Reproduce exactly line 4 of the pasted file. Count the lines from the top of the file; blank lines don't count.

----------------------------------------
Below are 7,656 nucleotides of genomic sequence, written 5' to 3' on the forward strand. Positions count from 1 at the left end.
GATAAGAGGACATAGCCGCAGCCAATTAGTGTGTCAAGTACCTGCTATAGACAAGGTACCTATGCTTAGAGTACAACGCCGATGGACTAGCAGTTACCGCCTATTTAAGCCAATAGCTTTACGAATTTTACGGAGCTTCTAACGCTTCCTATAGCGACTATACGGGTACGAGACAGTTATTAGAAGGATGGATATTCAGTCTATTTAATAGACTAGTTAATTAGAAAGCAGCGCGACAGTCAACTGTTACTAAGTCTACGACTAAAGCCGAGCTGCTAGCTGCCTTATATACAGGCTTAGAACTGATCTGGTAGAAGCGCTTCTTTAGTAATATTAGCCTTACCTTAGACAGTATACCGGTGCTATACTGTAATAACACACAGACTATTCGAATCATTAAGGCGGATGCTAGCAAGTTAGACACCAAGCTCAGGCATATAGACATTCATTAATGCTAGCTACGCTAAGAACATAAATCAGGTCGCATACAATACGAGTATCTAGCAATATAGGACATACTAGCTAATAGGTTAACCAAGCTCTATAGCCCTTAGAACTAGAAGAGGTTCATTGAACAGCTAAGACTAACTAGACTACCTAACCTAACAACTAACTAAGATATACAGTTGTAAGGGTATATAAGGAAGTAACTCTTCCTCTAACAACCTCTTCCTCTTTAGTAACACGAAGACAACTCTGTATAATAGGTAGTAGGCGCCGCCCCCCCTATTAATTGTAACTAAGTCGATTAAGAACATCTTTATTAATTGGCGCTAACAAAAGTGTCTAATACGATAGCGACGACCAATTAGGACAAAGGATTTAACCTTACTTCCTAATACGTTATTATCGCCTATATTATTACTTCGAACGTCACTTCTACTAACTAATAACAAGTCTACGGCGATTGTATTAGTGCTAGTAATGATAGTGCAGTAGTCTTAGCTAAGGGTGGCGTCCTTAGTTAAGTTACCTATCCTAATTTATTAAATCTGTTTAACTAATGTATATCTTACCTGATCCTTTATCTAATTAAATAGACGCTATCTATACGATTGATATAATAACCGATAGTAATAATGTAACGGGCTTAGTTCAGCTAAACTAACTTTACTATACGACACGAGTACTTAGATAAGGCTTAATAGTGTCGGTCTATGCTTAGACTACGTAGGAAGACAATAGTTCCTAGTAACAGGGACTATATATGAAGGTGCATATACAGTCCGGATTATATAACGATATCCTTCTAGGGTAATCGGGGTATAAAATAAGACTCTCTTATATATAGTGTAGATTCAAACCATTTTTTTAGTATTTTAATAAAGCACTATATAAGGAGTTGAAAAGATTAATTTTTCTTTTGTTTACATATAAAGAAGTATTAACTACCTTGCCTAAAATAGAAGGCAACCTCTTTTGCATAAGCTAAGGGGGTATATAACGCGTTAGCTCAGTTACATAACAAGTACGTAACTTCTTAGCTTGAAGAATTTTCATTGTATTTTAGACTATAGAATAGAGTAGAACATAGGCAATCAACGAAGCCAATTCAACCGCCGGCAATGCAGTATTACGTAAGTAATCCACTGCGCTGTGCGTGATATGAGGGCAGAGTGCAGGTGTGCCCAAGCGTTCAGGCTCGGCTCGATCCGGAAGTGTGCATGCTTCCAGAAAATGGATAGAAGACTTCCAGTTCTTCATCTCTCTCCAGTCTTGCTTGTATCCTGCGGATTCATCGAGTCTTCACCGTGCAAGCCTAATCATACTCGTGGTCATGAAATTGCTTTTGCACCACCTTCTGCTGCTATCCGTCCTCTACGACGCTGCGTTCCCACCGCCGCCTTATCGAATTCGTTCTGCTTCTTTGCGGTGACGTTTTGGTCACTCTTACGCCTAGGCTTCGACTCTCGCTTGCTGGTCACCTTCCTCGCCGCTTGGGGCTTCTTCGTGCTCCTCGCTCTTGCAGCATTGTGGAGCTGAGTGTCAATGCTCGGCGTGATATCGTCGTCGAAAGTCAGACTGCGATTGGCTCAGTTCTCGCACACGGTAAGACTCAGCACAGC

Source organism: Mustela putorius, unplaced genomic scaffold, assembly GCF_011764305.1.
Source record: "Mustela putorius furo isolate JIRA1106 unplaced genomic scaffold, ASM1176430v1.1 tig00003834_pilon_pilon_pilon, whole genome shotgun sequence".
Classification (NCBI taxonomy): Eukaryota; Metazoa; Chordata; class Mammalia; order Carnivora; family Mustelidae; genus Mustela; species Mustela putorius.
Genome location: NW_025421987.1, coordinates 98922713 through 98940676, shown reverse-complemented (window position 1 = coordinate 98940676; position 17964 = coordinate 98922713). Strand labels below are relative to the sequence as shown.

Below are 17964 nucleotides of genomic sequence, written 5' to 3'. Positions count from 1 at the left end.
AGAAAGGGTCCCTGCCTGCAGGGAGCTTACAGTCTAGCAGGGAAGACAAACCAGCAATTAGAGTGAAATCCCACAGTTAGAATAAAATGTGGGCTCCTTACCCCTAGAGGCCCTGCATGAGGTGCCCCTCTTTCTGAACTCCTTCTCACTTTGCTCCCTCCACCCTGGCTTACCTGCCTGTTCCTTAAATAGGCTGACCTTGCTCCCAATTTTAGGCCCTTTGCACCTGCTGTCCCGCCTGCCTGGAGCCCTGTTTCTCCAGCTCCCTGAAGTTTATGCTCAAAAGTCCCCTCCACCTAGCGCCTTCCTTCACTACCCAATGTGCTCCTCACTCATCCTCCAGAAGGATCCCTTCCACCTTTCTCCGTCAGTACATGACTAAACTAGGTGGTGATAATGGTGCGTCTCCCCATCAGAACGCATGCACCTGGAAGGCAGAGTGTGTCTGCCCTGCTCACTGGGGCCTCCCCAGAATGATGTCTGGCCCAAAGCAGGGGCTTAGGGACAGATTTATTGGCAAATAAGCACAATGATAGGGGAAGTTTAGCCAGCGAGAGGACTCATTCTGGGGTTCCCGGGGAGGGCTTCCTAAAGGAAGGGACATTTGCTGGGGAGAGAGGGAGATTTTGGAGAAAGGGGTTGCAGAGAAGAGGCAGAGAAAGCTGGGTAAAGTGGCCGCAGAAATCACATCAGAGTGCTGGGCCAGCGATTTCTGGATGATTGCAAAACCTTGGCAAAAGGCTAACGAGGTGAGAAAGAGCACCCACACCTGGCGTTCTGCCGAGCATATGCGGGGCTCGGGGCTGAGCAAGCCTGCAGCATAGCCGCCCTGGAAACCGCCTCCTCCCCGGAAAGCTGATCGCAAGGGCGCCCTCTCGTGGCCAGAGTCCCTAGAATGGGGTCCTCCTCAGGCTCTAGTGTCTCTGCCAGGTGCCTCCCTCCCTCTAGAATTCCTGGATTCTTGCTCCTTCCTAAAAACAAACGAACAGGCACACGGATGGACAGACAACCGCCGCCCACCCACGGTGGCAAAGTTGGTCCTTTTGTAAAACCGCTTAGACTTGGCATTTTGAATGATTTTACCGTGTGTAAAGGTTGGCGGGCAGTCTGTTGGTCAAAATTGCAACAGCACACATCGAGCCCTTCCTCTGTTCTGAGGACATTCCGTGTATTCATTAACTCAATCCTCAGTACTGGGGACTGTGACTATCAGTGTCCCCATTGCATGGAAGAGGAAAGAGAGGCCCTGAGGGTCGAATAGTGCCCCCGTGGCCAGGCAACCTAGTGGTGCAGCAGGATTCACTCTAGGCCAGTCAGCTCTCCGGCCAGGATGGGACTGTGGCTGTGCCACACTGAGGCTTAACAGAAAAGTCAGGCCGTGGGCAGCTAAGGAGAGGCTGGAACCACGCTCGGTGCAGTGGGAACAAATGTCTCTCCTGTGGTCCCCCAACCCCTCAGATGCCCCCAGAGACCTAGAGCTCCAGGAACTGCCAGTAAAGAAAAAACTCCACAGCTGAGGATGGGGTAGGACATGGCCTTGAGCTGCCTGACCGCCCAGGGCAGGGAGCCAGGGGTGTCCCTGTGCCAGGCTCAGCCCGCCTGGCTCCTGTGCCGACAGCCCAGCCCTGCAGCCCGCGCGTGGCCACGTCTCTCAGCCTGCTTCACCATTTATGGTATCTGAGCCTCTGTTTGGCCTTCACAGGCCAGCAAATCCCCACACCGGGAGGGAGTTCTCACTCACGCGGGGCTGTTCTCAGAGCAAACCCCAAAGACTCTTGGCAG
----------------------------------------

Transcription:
Source record: "Mustela putorius furo isolate JIRA1106 unplaced genomic scaffold, ASM1176430v1.1 tig00003834_pilon_pilon_pilon, whole genome shotgun sequence".